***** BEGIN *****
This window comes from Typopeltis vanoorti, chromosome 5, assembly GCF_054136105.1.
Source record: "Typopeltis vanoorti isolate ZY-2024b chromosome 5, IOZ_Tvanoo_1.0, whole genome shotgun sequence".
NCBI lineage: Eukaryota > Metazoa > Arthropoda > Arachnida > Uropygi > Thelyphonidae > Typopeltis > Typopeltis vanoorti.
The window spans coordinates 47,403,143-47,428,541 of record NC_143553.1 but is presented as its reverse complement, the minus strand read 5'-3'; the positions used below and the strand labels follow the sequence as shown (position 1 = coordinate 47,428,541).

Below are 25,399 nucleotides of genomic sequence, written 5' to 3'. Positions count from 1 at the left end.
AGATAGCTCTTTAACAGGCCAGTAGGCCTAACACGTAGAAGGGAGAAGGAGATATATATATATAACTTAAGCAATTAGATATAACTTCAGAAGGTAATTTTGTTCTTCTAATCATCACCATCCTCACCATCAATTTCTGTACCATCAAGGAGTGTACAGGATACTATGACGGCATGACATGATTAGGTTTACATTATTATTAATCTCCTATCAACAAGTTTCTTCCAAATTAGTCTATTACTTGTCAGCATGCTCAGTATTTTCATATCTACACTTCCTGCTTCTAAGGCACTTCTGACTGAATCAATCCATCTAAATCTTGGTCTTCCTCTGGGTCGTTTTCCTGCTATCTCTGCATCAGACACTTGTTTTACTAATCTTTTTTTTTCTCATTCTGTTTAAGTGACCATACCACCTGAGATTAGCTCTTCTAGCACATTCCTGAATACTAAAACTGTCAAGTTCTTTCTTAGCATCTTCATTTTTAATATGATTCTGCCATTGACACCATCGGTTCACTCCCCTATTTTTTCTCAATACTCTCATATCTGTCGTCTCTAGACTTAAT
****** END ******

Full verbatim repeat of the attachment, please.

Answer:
This window comes from Typopeltis vanoorti, chromosome 5, assembly GCF_054136105.1.
Source record: "Typopeltis vanoorti isolate ZY-2024b chromosome 5, IOZ_Tvanoo_1.0, whole genome shotgun sequence".
NCBI lineage: Eukaryota > Metazoa > Arthropoda > Arachnida > Uropygi > Thelyphonidae > Typopeltis > Typopeltis vanoorti.
The window spans coordinates 47,403,143-47,428,541 of record NC_143553.1 but is presented as its reverse complement, the minus strand read 5'-3'; the positions used below and the strand labels follow the sequence as shown (position 1 = coordinate 47,428,541).

Below are 25,399 nucleotides of genomic sequence, written 5' to 3'. Positions count from 1 at the left end.
AGATAGCTCTTTAACAGGCCAGTAGGCCTAACACGTAGAAGGGAGAAGGAGATATATATATATAACTTAAGCAATTAGATATAACTTCAGAAGGTAATTTTGTTCTTCTAATCATCACCATCCTCACCATCAATTTCTGTACCATCAAGGAGTGTACAGGATACTATGACGGCATGACATGATTAGGTTTACATTATTATTAATCTCCTATCAACAAGTTTCTTCCAAATTAGTCTATTACTTGTCAGCATGCTCAGTATTTTCATATCTACACTTCCTGCTTCTAAGGCACTTCTGACTGAATCAATCCATCTAAATCTTGGTCTTCCTCTGGGTCGTTTTCCTGCTATCTCTGCATCAGACACTTGTTTTACTAATCTTTTTTTTTCTCATTCTGTTTAAGTGACCATACCACCTGAGATTAGCTCTTCTAGCACATTCCTGAATACTAAAACTGTCAAGTTCTTTCTTAGCATCTTCATTTTTAATATGATTCTGCCATTGACACCATCGGTTCACTCCCCTATTTTTTCTCAATACTCTCATATCTGTCGTCTCTAGACTTAAT